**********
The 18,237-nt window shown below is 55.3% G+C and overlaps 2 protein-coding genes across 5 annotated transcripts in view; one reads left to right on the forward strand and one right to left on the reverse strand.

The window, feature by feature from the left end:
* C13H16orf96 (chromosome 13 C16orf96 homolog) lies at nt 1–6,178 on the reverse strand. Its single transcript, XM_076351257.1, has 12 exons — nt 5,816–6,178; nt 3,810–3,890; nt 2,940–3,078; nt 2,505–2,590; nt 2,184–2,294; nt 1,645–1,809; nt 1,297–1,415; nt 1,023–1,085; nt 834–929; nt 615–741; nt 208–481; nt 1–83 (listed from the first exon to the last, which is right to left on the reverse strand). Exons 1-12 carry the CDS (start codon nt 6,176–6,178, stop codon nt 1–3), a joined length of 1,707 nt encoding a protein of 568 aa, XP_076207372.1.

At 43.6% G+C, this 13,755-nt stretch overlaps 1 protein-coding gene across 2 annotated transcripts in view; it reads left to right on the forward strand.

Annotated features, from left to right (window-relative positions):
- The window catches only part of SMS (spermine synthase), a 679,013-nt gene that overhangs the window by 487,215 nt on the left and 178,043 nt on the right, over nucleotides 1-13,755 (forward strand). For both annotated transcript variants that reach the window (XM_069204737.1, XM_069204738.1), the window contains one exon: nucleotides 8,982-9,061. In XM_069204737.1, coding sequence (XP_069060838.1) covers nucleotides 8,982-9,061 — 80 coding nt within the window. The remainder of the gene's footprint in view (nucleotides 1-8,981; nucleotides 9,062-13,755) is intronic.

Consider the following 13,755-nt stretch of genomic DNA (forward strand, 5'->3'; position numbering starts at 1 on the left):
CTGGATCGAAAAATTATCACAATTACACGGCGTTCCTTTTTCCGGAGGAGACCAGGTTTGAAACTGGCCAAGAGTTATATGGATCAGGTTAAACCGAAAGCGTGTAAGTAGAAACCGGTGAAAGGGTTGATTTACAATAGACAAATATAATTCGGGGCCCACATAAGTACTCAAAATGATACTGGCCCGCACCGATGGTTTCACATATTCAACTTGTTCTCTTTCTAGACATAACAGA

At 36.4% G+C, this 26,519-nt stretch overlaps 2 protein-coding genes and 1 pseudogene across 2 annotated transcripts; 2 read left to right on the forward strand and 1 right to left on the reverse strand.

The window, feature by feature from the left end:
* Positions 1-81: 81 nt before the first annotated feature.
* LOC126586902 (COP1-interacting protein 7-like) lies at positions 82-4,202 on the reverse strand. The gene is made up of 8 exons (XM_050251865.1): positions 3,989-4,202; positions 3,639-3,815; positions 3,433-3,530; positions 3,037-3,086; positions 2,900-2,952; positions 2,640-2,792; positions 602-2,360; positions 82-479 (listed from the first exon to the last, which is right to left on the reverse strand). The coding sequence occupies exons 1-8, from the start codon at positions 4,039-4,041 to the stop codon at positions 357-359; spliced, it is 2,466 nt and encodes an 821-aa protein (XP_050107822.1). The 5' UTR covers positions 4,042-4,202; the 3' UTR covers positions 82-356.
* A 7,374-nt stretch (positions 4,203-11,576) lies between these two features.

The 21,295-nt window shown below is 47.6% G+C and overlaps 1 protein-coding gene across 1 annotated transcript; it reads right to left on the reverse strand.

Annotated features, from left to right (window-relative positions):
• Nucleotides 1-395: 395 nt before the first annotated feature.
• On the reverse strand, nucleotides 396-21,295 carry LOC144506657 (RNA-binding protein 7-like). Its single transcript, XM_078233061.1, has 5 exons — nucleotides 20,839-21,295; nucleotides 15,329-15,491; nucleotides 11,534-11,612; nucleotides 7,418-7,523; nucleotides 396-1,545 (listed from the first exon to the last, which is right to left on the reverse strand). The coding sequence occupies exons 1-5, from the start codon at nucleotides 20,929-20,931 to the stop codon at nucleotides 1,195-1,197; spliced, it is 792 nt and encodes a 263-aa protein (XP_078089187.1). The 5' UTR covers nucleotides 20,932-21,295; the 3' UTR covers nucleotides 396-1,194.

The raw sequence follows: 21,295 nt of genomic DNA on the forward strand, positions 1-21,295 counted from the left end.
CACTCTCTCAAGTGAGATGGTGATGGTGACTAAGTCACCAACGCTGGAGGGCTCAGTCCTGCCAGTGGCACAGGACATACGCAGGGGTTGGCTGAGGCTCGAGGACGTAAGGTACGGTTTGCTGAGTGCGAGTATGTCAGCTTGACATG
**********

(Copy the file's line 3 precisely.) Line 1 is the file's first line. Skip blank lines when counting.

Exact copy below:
* C13H16orf96 (chromosome 13 C16orf96 homolog) lies at nt 1–6,178 on the reverse strand. Its single transcript, XM_076351257.1, has 12 exons — nt 5,816–6,178; nt 3,810–3,890; nt 2,940–3,078; nt 2,505–2,590; nt 2,184–2,294; nt 1,645–1,809; nt 1,297–1,415; nt 1,023–1,085; nt 834–929; nt 615–741; nt 208–481; nt 1–83 (listed from the first exon to the last, which is right to left on the reverse strand). Exons 1-12 carry the CDS (start codon nt 6,176–6,178, stop codon nt 1–3), a joined length of 1,707 nt encoding a protein of 568 aa, XP_076207372.1.